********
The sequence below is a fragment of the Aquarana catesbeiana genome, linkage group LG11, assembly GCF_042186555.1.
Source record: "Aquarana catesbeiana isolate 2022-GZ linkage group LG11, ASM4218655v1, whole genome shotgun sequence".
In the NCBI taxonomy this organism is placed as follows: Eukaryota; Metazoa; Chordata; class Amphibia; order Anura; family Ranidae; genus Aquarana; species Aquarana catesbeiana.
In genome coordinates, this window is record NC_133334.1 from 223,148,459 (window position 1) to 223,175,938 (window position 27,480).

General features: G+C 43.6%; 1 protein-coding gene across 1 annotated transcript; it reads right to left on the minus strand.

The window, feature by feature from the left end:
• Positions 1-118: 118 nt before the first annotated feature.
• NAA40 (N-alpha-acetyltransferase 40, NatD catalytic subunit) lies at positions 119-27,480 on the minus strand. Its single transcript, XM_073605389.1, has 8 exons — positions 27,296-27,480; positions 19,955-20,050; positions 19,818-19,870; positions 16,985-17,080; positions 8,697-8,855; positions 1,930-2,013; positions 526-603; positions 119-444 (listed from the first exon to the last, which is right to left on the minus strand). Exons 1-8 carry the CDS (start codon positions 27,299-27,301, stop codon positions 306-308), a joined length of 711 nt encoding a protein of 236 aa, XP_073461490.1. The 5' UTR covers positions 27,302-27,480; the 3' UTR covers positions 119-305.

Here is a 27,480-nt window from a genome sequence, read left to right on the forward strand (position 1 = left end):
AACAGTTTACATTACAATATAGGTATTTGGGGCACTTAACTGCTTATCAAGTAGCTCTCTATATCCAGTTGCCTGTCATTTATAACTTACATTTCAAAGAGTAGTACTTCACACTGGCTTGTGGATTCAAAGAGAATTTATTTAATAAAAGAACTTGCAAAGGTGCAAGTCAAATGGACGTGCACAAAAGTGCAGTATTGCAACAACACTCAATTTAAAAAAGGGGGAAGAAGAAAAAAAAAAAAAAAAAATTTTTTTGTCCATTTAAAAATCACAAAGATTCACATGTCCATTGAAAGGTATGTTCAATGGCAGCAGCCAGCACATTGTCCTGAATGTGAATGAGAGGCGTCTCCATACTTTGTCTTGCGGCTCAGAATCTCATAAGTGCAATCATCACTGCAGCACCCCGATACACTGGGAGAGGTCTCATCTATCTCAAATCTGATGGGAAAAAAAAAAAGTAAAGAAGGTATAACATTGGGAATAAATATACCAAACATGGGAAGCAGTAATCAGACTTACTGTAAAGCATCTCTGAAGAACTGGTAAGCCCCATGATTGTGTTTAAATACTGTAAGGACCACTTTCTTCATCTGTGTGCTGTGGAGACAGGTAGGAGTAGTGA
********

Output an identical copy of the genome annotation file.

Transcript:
The sequence below is a fragment of the Aquarana catesbeiana genome, linkage group LG11, assembly GCF_042186555.1.
Source record: "Aquarana catesbeiana isolate 2022-GZ linkage group LG11, ASM4218655v1, whole genome shotgun sequence".
In the NCBI taxonomy this organism is placed as follows: Eukaryota; Metazoa; Chordata; class Amphibia; order Anura; family Ranidae; genus Aquarana; species Aquarana catesbeiana.
In genome coordinates, this window is record NC_133334.1 from 223,148,459 (window position 1) to 223,175,938 (window position 27,480).

General features: G+C 43.6%; 1 protein-coding gene across 1 annotated transcript; it reads right to left on the minus strand.

The window, feature by feature from the left end:
• Positions 1-118: 118 nt before the first annotated feature.
• NAA40 (N-alpha-acetyltransferase 40, NatD catalytic subunit) lies at positions 119-27,480 on the minus strand. Its single transcript, XM_073605389.1, has 8 exons — positions 27,296-27,480; positions 19,955-20,050; positions 19,818-19,870; positions 16,985-17,080; positions 8,697-8,855; positions 1,930-2,013; positions 526-603; positions 119-444 (listed from the first exon to the last, which is right to left on the minus strand). Exons 1-8 carry the CDS (start codon positions 27,299-27,301, stop codon positions 306-308), a joined length of 711 nt encoding a protein of 236 aa, XP_073461490.1. The 5' UTR covers positions 27,302-27,480; the 3' UTR covers positions 119-305.

Here is a 27,480-nt window from a genome sequence, read left to right on the forward strand (position 1 = left end):
AACAGTTTACATTACAATATAGGTATTTGGGGCACTTAACTGCTTATCAAGTAGCTCTCTATATCCAGTTGCCTGTCATTTATAACTTACATTTCAAAGAGTAGTACTTCACACTGGCTTGTGGATTCAAAGAGAATTTATTTAATAAAAGAACTTGCAAAGGTGCAAGTCAAATGGACGTGCACAAAAGTGCAGTATTGCAACAACACTCAATTTAAAAAAGGGGGAAGAAGAAAAAAAAAAAAAAAAAATTTTTTTGTCCATTTAAAAATCACAAAGATTCACATGTCCATTGAAAGGTATGTTCAATGGCAGCAGCCAGCACATTGTCCTGAATGTGAATGAGAGGCGTCTCCATACTTTGTCTTGCGGCTCAGAATCTCATAAGTGCAATCATCACTGCAGCACCCCGATACACTGGGAGAGGTCTCATCTATCTCAAATCTGATGGGAAAAAAAAAAAGTAAAGAAGGTATAACATTGGGAATAAATATACCAAACATGGGAAGCAGTAATCAGACTTACTGTAAAGCATCTCTGAAGAACTGGTAAGCCCCATGATTGTGTTTAAATACTGTAAGGACCACTTTCTTCATCTGTGTGCTGTGGAGACAGGTAGGAGTAGTGA